A natural gas refinery is shown here in the South Pars gas field in Asalouyeh, Iran on the north coast of the Persian Gulf.
Royal Dutch Shell, has signed a provisional agreement to develop oil and gas fields in Iran, a move which could signal energy companies will not be deterred from doing business with the Islamic Republic despite uncertainty whether a Trump administration will scrap a nuclear deal agreed by world powers.
A spokesman for Shell said a memorandum of agreement was signed Wednesday with the National Iranian Oil Company "to further explore areas of potential cooperation." The agreement is non-binding and involves the development of Iran’s oil fields in South Azadegan and Yadavaran and the Kish gas field, according to Reuters news agency. The South Azadegan and Yadavaran fields straddle the border with Iraq.
Royal Dutch Shell is based in the Netherlands, but has operations in the US. It is the largest energy company to venture back into Iran since since sanctions were lifted after a nuclear deal was implemented in January. It’s a move which could signal the controversial deal will remain intact despite threats to renegotiate or scrap it by President-elect Trump, who has called the deal, signed by six world powers in late 2015, a "disaster" and the "worst deal ever negotiated."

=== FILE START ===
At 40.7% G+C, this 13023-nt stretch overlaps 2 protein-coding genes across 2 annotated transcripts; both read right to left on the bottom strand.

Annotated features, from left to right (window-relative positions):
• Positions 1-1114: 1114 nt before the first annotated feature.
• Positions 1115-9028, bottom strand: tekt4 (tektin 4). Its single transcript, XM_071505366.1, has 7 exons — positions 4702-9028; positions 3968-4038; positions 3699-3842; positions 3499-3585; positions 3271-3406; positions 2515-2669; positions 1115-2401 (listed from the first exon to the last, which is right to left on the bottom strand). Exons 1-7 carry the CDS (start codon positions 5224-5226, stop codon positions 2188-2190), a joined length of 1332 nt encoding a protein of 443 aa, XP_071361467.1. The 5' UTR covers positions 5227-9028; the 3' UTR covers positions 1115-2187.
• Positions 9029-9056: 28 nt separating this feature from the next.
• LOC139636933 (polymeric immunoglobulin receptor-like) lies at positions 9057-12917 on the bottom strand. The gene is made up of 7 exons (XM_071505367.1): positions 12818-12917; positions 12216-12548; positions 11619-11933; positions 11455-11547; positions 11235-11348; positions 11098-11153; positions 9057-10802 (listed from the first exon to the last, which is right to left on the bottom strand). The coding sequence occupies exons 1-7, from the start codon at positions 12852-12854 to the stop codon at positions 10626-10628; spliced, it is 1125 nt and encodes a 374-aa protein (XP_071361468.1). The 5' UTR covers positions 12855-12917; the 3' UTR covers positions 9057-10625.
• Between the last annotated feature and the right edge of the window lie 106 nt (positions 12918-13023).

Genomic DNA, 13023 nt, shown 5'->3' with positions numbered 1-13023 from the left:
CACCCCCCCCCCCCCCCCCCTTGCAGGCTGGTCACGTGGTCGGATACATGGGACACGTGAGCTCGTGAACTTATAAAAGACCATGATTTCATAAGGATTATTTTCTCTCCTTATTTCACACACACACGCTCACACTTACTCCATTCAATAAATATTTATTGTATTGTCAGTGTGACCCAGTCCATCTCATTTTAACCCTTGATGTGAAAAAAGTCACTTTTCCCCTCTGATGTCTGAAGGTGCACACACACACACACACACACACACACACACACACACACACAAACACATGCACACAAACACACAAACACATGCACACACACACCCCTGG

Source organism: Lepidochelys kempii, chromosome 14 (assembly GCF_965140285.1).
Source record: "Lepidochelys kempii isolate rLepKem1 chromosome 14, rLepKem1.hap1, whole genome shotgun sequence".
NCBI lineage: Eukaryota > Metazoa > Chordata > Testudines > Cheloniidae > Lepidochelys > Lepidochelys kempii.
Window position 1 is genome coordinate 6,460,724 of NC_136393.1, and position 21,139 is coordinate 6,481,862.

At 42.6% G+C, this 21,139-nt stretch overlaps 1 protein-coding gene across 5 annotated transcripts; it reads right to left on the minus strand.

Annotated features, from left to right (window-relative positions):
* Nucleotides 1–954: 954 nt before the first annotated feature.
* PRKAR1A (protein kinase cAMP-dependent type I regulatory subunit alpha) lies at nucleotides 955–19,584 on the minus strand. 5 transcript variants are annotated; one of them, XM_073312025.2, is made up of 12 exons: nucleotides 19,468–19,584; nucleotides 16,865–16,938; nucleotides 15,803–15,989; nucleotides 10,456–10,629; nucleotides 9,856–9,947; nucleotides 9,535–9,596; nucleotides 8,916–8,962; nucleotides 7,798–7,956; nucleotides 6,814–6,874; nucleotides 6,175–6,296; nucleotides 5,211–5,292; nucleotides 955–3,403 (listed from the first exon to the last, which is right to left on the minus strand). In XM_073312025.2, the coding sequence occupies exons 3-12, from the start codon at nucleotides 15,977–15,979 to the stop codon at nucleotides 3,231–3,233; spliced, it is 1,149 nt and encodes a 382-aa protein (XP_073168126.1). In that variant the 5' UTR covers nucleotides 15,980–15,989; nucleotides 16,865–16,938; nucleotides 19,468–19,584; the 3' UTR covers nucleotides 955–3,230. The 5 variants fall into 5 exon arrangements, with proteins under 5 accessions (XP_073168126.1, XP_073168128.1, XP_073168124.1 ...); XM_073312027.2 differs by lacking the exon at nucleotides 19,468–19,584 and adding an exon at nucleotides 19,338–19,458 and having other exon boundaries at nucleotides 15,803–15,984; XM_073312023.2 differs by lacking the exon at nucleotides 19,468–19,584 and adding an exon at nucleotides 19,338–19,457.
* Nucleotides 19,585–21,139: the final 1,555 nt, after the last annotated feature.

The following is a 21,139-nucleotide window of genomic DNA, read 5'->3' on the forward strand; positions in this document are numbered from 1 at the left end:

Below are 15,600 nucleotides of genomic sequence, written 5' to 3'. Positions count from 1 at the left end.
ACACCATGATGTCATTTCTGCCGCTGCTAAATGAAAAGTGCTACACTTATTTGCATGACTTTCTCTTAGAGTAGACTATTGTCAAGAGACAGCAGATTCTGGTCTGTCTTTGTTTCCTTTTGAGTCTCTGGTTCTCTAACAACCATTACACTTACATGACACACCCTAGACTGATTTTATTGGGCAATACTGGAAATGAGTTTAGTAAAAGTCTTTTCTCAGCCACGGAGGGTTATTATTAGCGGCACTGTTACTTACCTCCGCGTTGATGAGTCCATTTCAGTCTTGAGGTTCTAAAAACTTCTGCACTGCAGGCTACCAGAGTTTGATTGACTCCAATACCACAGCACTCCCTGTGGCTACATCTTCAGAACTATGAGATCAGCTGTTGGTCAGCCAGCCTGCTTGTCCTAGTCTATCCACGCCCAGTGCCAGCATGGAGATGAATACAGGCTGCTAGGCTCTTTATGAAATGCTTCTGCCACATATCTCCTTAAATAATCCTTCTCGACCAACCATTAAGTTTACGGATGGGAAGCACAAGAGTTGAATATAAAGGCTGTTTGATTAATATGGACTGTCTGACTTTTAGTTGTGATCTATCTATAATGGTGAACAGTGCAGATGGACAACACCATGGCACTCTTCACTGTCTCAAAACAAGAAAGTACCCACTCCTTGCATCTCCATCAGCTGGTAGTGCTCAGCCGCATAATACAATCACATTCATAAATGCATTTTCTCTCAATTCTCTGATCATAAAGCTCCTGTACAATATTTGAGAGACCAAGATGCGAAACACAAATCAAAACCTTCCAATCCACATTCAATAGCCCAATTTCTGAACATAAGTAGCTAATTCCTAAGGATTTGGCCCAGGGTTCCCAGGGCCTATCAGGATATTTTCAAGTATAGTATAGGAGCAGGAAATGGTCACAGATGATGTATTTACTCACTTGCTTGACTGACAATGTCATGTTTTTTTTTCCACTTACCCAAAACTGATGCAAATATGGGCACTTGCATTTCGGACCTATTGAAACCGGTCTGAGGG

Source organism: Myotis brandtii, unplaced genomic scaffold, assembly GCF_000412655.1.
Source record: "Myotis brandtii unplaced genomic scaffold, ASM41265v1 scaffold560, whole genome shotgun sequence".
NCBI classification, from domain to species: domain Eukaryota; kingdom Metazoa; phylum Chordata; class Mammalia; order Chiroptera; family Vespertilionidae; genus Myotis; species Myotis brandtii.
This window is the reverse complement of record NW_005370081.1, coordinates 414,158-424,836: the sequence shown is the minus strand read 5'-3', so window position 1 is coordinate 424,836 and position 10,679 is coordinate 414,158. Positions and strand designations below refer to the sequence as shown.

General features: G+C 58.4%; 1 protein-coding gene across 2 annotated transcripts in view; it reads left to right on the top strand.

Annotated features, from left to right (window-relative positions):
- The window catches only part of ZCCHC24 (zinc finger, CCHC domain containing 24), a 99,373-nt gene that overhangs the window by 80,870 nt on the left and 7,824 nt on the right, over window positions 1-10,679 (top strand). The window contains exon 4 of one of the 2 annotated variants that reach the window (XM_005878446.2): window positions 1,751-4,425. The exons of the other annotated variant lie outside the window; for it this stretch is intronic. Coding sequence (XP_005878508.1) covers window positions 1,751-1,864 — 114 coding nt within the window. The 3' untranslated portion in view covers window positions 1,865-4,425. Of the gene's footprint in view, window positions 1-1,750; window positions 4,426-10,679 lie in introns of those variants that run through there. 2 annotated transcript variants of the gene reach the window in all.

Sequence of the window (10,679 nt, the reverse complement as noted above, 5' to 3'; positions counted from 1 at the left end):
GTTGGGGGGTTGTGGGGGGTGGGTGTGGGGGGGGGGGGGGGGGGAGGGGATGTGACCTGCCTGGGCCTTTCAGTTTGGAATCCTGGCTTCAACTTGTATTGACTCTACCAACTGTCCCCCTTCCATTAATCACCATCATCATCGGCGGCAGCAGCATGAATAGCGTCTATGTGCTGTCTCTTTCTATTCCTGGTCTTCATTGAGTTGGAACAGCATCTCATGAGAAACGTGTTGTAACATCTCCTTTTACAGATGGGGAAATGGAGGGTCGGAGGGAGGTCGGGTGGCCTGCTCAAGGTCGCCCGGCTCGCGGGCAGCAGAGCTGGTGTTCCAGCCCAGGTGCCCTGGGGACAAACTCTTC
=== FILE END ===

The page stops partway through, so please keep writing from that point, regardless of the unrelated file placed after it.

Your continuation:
French energy company, Total, also signed a deal last month to develop a large gas field in Iran, and is now negotiating an oil deal. Despite the nuclear agreement, doing business in Iran is a challenge for western companies. This is in large part due to residual US sanctions which don’t allow American banks to be involved in any transactions.
Iran has the fourth largest oil reserves in the world, and is now producing more than 3.5 million barrels a day despite its aging infrastructure. As NPR has reported, Iran’s oil production has bounced back faster than most analysts expected.
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